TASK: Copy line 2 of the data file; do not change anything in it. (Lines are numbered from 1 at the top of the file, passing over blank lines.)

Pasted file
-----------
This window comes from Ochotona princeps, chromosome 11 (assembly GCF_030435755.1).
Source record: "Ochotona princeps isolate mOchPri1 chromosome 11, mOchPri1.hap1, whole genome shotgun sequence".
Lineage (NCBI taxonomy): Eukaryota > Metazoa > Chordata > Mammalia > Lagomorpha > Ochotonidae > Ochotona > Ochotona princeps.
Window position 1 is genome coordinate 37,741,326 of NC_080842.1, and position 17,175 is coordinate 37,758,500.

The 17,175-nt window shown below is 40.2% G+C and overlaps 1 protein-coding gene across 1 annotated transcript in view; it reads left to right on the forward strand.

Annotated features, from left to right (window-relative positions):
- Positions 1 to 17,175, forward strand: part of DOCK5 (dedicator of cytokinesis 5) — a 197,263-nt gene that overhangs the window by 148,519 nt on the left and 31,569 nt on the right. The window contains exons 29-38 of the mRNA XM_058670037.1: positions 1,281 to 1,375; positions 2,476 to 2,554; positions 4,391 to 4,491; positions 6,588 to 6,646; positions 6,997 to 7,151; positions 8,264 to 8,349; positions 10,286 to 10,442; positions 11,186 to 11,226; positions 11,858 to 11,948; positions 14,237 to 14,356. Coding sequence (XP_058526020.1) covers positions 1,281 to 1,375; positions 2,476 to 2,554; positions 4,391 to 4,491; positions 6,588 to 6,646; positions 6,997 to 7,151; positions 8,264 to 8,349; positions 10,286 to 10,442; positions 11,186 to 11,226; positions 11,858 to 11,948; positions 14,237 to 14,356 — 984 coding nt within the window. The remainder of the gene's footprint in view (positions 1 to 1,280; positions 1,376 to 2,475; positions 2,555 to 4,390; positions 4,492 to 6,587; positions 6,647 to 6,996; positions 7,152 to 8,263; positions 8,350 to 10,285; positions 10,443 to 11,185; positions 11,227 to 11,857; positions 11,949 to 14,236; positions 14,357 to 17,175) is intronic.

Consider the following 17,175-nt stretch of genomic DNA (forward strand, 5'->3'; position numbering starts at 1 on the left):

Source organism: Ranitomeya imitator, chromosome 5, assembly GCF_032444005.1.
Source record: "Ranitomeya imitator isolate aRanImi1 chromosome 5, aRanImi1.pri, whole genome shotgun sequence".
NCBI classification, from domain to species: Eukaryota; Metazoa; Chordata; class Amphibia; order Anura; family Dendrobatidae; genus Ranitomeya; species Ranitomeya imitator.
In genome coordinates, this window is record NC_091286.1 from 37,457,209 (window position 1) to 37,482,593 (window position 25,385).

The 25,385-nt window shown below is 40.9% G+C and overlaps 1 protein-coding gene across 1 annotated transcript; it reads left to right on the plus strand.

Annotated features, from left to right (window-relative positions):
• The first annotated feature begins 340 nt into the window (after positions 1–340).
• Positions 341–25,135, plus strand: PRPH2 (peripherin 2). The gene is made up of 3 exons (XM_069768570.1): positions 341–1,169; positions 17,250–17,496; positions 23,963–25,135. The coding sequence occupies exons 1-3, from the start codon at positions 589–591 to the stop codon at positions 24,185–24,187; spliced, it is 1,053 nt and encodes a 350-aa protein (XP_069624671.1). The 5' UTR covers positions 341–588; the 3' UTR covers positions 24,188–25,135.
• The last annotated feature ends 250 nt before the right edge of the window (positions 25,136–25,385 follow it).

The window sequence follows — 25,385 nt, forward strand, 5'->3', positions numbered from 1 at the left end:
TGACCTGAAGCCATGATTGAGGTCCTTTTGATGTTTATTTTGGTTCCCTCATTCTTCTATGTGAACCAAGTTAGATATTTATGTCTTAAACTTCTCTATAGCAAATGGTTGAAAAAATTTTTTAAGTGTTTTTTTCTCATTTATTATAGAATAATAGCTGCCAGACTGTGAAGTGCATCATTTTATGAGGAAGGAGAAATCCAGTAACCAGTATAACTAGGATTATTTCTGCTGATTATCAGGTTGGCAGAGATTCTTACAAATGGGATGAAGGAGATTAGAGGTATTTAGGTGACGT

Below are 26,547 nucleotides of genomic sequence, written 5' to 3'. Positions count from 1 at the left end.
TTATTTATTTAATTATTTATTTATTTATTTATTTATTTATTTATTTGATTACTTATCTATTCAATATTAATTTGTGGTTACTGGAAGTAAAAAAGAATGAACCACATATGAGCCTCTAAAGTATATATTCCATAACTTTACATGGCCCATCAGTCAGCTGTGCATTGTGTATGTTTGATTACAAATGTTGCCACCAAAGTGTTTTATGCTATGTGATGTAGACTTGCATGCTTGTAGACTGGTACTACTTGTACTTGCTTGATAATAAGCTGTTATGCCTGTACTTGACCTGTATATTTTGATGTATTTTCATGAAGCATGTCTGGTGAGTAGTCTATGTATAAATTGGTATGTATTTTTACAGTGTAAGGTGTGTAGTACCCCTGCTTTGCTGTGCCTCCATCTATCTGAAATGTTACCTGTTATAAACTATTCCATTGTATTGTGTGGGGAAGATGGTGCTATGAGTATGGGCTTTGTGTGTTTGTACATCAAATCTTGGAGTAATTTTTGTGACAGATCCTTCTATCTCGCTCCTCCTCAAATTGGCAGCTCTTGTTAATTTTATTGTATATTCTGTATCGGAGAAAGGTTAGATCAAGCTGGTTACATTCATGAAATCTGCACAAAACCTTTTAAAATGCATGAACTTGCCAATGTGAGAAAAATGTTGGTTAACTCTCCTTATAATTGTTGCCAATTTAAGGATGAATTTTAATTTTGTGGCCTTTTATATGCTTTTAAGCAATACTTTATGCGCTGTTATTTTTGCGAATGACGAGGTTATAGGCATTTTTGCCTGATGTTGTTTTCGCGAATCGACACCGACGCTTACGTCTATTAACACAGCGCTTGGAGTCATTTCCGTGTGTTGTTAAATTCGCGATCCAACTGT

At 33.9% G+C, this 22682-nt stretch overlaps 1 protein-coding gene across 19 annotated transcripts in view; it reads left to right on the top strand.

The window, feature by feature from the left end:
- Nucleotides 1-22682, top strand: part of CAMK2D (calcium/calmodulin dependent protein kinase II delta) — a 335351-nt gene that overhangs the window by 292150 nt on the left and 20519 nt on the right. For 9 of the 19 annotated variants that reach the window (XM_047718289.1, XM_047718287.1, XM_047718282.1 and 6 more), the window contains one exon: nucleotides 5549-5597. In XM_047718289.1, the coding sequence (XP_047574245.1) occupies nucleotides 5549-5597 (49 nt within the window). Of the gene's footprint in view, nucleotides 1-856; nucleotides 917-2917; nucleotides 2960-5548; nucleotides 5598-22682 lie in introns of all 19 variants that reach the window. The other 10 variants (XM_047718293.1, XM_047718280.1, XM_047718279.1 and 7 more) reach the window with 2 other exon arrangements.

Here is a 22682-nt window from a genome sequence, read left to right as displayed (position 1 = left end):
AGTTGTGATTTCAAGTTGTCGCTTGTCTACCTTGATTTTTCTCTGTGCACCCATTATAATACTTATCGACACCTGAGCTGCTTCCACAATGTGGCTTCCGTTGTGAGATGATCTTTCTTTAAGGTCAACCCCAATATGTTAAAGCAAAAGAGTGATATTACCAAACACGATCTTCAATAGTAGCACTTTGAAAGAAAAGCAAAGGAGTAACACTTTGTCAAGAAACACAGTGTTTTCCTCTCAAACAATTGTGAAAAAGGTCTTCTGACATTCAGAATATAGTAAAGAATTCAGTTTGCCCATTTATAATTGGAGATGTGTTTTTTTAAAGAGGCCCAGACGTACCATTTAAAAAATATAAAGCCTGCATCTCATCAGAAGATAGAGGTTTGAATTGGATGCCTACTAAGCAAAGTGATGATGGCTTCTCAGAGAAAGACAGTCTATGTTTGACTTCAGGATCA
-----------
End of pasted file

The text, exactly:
Source record: "Ochotona princeps isolate mOchPri1 chromosome 11, mOchPri1.hap1, whole genome shotgun sequence".